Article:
Students given chance to ride Internet waves

June 18, 1995|By Traci J. Mathena | Traci J. Mathena,Special to The Sun

Jim and Anne Brown are introducing Carroll County students to a new form of summer recreation: surfing the Internet and catching a few rays of knowledge.

The couple operates "Reading, Plus Math, Plus Computers Equals Growth," an academic and computer literacy tutoring service, from their Davinda Drive rancher in Deer Park.

The Browns, who also teach computer classes at St. John's Catholic School in Westminster, began their home summer session Monday with 22 students who are working on comprehension and tangents while their friends work on their tans.

"We're really just teaching them the basics," said Mr. Brown, 59, the self-taught computer enthusiast who handles the computer skills part of the tutoring. "It's a lot like practical uses for word processing."

"I help them with reading and math," said Mrs. Brown, 61, a retired reading specialist who tutors in the traditional academic subjects. "I do it because I love children and I want to see them succeed. God didn't give me children, but he did give me children to work with."

Mrs. Brown was tutoring students in academic subjects before she retired from the Baltimore County school system in 1983. About six years ago, she and her husband combined efforts to enhance students' experience with computer applications.

Since 1990, the couple has taught kindergarten through eighth-grade students about 1 1/2 days a week at St. John's.

"St. John's asked us what kind of computer they should buy," Mrs. Brown said. "After I recommended that they buy it [an Apple II GS], they said they didn't have anyone to teach the class."

The Browns were just right for the job. Five years before, while some people their age were looking at computers as a technological evil, the Browns embraced the medium and decided to learn everything they could about the technology that they said makes them feel 10 years younger.

"I got into it just by having to learn the programs, trying to figure out what do you do next," Mr. Brown said. "I guess by doing it and talking to friends, I found out."

Mr. Brown took a basic computer course at the College of Notre Dame of Maryland, then used some of what he learned to develop the lesson plan he and his wife use to teach the computer class at St. John's. Since then, the Browns have been making ample use of their knowledge and the educational programs at school and in their home business.

"I do show the seventh- and eighth-graders how to manipulate the text," Mr. Brown said of his school lessons. He cited one example in which he gives the children a paragraph that has sentences misplaced and words misspelled. "They will have to use the spell-check to correct it or use the functions to move the text."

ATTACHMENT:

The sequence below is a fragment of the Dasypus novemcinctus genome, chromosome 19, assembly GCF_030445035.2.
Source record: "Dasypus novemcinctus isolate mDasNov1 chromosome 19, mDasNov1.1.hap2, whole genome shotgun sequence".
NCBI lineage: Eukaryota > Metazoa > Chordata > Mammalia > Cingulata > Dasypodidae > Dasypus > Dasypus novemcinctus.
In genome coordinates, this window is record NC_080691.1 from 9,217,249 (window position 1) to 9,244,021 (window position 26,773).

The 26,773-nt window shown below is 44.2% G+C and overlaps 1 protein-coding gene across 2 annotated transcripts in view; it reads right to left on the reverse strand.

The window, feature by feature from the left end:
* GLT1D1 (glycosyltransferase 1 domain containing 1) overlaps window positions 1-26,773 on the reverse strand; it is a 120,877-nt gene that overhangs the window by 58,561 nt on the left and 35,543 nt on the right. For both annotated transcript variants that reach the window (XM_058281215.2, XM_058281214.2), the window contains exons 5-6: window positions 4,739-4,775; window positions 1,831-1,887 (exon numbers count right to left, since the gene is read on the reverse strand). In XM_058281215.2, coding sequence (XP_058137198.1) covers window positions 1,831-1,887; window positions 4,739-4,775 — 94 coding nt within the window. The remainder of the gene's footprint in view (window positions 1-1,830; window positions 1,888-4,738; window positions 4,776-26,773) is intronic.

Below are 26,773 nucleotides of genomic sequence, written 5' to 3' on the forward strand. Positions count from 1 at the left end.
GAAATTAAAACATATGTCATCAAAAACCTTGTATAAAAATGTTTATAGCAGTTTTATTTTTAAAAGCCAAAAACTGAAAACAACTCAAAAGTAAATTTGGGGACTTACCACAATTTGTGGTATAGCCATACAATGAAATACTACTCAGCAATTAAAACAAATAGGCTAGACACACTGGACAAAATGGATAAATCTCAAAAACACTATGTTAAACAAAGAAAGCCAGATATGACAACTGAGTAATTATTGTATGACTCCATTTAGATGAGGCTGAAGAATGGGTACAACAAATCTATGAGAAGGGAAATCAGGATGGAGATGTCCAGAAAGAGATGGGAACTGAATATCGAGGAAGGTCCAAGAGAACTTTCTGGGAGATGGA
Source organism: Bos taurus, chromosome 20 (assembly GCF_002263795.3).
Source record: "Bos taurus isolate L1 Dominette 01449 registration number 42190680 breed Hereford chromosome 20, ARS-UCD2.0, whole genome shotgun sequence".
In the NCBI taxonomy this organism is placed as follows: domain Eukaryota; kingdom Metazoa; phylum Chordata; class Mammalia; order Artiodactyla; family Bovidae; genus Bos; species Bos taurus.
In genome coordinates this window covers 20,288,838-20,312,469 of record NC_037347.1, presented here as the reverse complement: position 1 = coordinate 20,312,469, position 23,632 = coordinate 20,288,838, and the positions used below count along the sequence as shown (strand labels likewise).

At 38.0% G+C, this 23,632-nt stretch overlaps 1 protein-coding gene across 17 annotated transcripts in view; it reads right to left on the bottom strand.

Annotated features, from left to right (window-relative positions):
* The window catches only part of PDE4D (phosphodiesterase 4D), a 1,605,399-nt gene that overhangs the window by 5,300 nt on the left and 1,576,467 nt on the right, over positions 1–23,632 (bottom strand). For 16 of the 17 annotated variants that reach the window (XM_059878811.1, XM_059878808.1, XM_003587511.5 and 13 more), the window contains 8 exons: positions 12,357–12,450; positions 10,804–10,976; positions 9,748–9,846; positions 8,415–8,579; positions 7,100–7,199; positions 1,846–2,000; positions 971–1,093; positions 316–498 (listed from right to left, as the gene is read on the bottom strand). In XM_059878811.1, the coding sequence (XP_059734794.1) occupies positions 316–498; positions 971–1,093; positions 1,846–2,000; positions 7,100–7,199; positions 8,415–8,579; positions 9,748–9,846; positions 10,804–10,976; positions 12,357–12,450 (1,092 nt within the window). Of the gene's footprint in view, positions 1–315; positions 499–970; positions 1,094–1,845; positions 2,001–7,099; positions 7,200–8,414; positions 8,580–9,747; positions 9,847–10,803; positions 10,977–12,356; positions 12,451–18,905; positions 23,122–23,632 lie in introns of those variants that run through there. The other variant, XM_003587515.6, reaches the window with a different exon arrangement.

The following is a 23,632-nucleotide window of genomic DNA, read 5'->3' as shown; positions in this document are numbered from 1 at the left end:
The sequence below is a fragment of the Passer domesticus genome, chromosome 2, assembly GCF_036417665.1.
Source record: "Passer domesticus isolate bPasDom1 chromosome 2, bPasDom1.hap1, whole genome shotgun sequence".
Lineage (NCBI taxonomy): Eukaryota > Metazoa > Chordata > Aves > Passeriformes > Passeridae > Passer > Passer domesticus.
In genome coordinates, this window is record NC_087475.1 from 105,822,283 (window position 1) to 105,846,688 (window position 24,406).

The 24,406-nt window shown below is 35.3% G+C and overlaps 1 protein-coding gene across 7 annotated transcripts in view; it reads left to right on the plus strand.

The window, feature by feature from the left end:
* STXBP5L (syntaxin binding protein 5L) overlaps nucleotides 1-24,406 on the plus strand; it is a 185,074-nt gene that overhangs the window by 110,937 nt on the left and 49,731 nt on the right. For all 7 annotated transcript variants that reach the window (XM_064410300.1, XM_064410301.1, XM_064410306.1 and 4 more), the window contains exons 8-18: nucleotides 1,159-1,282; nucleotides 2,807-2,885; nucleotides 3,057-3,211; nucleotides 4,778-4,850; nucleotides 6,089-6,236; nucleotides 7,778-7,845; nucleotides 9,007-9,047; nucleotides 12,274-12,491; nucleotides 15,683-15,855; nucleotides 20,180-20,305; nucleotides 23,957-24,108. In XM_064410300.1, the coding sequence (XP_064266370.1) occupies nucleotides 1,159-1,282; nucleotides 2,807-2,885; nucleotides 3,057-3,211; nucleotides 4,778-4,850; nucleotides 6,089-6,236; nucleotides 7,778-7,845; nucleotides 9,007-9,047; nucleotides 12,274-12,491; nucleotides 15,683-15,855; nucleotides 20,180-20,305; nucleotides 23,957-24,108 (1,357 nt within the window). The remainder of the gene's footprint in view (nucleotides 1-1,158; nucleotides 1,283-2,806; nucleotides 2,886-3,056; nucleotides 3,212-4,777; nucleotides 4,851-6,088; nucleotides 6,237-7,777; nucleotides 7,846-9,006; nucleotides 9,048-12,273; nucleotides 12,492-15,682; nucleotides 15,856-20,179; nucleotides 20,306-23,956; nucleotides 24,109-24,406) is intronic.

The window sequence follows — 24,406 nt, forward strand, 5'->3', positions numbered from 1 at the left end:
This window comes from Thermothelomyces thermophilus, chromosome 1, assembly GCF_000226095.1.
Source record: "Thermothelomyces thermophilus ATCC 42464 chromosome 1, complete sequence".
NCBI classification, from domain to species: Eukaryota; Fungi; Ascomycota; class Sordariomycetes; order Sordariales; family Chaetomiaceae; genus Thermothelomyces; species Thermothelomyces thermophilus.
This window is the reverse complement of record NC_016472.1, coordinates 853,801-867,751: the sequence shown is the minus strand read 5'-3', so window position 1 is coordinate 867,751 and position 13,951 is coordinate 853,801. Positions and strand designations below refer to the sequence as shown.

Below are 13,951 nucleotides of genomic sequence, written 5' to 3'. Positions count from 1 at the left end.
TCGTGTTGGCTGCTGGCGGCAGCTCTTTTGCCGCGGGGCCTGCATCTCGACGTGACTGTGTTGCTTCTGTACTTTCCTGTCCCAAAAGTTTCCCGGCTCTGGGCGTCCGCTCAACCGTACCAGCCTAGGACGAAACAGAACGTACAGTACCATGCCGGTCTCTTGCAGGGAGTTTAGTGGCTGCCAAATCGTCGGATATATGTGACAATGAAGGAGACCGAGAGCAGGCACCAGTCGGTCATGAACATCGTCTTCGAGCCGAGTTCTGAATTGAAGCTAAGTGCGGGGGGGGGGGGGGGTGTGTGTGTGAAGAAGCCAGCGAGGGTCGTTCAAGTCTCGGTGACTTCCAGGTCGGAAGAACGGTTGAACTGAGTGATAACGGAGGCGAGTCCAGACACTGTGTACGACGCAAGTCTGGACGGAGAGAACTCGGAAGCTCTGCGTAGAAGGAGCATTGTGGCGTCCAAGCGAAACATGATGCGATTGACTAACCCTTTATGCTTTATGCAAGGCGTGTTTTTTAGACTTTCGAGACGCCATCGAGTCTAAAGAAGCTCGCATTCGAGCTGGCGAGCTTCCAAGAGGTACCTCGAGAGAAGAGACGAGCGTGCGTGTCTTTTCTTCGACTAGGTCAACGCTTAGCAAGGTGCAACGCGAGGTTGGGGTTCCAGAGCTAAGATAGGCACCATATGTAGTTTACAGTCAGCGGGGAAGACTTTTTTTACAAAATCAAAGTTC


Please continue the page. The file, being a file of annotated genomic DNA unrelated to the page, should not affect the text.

He said he uses the same lessons at home, in the basement computer lab where he teaches students the fundamentals of computer operation, typing, word processing, data bases, video book report preparation and other computer skills.

"I am confident that they are learning the skills they can use, not only for their own benefit but as tools above and beyond the typing ability," Mr. Brown said.

At school, Mrs. Brown works with students in reading and math as well as computer skills. In one activity, the children used computers to create storybooks.

At home, Mrs. Brown spends a 50-minute session guiding one child through work in a subject he has found difficult during the school year. Each child has an individualized lesson plan structured to fit his or her needs.

Computer time also is given to students as a reward, she said.

"We're using the educational programs [on the computer] to help them with their reading, math and spelling," said Mr. Brown. The couple said games such as "Where on Earth is Carmen Sandiego?" help kids remember geography, history and social studies information, and another program rewards students with game after they solve five math problems.

The Browns also teach telecommunications, which allows students to "talk" to other computers. The METNET on-line service for educators lets them gather information, read books and correspond with one another by e-mail.

"I think by bringing the students into METNET you bring them back to writing skills," Mrs. Brown said. "In order to communicate on the METNET, you have to write, and all of a sudden writing is not a chore. It seems fun."

Going on-line also gives students the opportunity to expand their knowledge. The Browns connected a computer skills class at St. John's to a class in Wicomico County. The next week the students connected to the biology department at the University of Illinois.

Such communication helps the students organize information and improve their writing skills, Mrs. Brown said. "For this, they have to follow a sequential style, and that's what they are having trouble with."

Academic tutoring costs $25 a session and computer skills tutoring costs $18 a session. For more information, call Reading, Plus Math, Plus Computers Equals Growth at 876-1844.

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